Call an ambulance if necessary. After getting immediate medical care, consult with your own doctor to discuss all injuries.Seeking medical attention quickly is important for your physical recovery and also for the immediate documentation of the cause and extent of your injuries following your accident. Any interference by the railroad in this process is illegal and should also be documented.Remember that company doctors work closely with the railroad legal team. If you find yourself at the company doctor, be honest and cooperative but remember to point out any unsafe conditions that caused your injury and remember that any pre-existing conditions did not previously keep you from doing your job. Afterwards, it is very important to follow up with your own doctor.
Often you may not immediately realize the extent of their injury. However, getting treatment as soon as you realize you are hurt is the best thing for your health as well as your claim.
- Complete an injury report immediately after your injury occurs and save a copy for yourself.
Not only is it required by rule, but doing so also prevents the railroad legal department from successfully arguing you were hurt at home or somewhere other than at work. You should not leave the premises, unless you do so in an ambulance, before filing a report. Leaving without filing a report only gives the railroad a chance to argue that your injury occurred outside of your employment.
- List all unsafe conditions on the accident report.
You need to write down any unsafe conditions you had to work in that may have contributed to your injury no matter how insignificant they may seem. Many unsafe conditions are so commonly seen by railroad employees that they often forget to mention those conditions on their accident report.
Handling this correctly is critical to the success of your case.
- Get photos of unsafe conditions.
To the best of your ability and within company policies, take pictures of the accident site immediately after the accident. It is very important to make sure you have evidence of the scene at the time of your injury. This will prevent the railroad from fixing the problem and later arguing that the conditions were safe at the time of your injury.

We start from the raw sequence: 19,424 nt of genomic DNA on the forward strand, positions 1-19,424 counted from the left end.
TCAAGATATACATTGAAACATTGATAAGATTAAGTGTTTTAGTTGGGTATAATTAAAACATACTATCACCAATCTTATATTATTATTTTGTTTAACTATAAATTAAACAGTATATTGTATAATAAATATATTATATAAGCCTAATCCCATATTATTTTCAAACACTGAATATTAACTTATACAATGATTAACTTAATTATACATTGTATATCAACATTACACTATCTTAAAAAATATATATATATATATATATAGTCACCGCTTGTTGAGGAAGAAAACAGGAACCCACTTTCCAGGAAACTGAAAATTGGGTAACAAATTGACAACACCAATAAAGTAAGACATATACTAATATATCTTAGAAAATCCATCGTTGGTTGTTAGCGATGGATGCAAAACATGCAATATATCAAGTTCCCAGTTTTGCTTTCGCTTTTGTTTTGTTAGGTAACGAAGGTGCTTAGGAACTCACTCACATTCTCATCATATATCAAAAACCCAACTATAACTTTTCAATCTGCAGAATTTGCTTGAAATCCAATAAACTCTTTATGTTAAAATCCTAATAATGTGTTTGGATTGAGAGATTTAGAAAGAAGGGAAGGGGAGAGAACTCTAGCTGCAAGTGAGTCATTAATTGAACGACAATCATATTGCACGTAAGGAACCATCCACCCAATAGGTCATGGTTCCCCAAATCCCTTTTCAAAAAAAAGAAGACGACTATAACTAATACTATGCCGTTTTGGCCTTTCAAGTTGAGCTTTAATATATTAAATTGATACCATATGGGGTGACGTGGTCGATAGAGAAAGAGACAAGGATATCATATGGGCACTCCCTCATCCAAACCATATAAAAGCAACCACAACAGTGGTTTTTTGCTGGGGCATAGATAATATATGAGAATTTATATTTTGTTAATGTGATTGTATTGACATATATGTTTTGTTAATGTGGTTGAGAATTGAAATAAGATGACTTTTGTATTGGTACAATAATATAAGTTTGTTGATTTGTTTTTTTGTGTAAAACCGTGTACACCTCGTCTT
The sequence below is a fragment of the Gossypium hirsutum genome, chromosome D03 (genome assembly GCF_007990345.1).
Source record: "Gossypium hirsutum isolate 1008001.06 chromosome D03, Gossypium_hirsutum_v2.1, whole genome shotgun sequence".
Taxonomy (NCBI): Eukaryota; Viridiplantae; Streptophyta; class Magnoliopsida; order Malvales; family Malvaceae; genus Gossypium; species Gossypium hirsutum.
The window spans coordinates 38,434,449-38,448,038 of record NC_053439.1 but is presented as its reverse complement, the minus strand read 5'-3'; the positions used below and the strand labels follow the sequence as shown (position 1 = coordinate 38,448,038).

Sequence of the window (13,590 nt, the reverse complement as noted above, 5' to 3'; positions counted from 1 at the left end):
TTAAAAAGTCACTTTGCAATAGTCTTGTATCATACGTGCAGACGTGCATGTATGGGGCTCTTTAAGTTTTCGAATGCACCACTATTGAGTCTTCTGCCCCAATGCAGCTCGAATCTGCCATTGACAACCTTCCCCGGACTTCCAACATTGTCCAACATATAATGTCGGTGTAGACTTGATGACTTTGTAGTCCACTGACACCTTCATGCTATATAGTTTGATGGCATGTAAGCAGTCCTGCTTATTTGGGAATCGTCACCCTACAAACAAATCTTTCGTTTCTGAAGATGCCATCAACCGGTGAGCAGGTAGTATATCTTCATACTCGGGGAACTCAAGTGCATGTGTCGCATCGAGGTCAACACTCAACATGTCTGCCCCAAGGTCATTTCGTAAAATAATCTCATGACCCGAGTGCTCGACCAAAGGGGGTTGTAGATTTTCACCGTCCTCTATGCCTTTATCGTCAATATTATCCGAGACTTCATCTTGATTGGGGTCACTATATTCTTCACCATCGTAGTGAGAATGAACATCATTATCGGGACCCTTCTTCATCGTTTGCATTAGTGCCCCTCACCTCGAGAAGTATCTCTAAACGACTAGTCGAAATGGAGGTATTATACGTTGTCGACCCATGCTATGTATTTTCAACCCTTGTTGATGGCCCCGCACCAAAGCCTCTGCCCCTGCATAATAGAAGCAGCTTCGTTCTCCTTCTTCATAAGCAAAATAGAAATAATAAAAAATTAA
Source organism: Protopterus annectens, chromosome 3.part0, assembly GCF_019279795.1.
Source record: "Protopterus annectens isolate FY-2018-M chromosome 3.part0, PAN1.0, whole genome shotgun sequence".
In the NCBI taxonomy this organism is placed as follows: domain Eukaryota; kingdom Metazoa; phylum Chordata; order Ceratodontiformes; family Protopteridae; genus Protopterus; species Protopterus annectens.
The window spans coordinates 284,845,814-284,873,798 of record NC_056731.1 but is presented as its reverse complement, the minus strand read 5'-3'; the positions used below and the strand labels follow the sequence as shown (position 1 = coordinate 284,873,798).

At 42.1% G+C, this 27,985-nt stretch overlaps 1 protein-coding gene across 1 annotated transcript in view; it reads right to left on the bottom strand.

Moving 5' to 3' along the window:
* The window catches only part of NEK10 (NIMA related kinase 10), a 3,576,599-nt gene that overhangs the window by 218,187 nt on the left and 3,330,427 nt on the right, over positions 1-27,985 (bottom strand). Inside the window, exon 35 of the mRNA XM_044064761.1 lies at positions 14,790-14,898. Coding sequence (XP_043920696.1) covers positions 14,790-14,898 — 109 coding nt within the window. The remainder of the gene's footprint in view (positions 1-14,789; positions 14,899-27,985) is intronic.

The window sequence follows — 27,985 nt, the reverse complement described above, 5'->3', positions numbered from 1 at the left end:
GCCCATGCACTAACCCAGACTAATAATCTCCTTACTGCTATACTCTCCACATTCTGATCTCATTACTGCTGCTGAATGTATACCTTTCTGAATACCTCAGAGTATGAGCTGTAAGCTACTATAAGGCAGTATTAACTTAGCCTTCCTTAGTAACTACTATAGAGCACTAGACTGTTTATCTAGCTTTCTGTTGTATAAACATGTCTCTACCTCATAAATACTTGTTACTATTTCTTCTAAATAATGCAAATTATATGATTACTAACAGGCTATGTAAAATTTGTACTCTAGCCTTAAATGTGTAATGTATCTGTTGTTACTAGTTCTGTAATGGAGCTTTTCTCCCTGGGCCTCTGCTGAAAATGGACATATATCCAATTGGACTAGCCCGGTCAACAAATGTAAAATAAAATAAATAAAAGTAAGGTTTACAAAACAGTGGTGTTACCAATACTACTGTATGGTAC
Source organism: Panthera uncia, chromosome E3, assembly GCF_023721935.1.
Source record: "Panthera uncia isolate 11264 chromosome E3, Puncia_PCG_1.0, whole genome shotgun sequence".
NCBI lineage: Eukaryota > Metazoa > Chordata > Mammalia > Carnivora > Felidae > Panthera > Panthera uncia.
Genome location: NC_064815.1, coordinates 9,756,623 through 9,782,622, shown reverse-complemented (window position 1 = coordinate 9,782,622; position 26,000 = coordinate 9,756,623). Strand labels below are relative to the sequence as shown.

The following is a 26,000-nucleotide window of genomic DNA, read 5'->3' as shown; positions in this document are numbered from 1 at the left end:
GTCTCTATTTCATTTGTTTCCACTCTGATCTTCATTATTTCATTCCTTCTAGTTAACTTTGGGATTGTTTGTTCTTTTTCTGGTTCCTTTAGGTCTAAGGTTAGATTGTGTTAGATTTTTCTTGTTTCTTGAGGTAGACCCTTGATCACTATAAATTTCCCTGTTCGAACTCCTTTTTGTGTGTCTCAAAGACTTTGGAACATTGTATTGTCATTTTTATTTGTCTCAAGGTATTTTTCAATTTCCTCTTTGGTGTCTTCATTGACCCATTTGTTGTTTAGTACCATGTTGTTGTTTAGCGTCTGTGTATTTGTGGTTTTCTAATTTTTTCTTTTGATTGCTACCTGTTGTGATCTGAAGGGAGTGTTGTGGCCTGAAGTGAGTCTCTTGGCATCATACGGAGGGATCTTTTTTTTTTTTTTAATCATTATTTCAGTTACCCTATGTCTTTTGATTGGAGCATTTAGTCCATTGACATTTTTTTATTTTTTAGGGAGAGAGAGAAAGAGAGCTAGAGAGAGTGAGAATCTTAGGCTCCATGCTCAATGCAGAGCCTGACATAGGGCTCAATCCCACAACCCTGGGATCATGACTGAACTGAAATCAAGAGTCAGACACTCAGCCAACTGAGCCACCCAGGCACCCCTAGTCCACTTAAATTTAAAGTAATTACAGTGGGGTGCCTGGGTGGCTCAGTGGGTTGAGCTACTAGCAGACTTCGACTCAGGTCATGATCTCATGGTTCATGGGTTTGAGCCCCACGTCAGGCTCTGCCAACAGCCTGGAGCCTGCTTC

- Obtain contact information of witnesses.
Do your best to obtain all contact information of any person who may have witnessed your injury, as they will be very important to proving your case. Getting vital information such as name, address and phone number will allow you or your attorney to get in contact with them.
- List all equipment involved in your injury.
Make sure to list all equipment involved in your injury on your injury report. This is important to your case so that the right equipment will be inspected for any defects.
- Save all paperwork.
Save all paper work associated with your job. For example: save track bulletins, track warrants, switch lists, etc. Any documents relating to your injury could be important in proving the railroad’s negligence in your case.
- Consult with an FELA Lawyer.
Hiring an experienced FELA attorney evens the playing field and eliminates the risk that you will be taken advantage of.
Why Every Houston Railroader Needs UM/UIM and PIP on their Personal Auto Insurance
You may be unaware that that many Uninsured or Underinsured Motorist Protection (UM/UIM) or Personal Injury Protection (PIP) policies will cover you in an accident even if you are not in the insured vehicle when the accident happens. Having these additional coverages on your personal driving insurance may help you as a Houston injured railroader recover in any of the following common situations:
- Grade Crossing Collisions – In some instances, trucking companies are merely required to have $750,000 in liability insurance. The train’s property damage alone may exceed this amount as most locomotives are valued at well over $1 million. In a bad grade crossing collision, an injured railroader would be well served to have UM/UIM and PIP on their personal auto insurance.
- Carryall Collisions – Carryall vans are often poorly maintained and the drivers are often undercompensated and overworked. Also, because railroaders are often transported late at night drunk drivers can be an additional problem. If an uninsured or underinsured driver runs into a carryall your UM/UIM or PIP may cover you. Likewise, if the carryall company causes a bad wreck resulting in major injuries to its passengers, UMP or PIP may cover an injured railroad worker.
- Government Vehicles – If there are damages from a grade crossing collision or carryall collision with a government vehicle such as a school bus or garbage truck, UM/UIM or PIP may be needed. This is because in Texas, government vehicles have a liability cap of $250,000 per person per incident.
How to Get Uninsured/Underinsured Motorist Protection
UM/UIM can often be extended to as much as $300,000 per person for only a small increase in monthly premium. You should ask your insurance agent about this kind of addition to your policy. It should be noted though that some UM/UIM policies may have an exclusion for accidents which happen on the job, under the assumption that Texas Workers’ Compensation systems will provide relief. A specific request to their insurance agents may have to be made to have this exclusion removed from coverage.
How to Get Personal Injury Protection
Personal Injury Protection is also available through your personal driving insurance. In fact, your insurance agent may be required by law to offer PIP to you and collect your signature in the event that you decline it. In some cases, if they failed to do this you may still recover. Like UM/UIM, PIP is generally affordable compared to the alternative of not having it.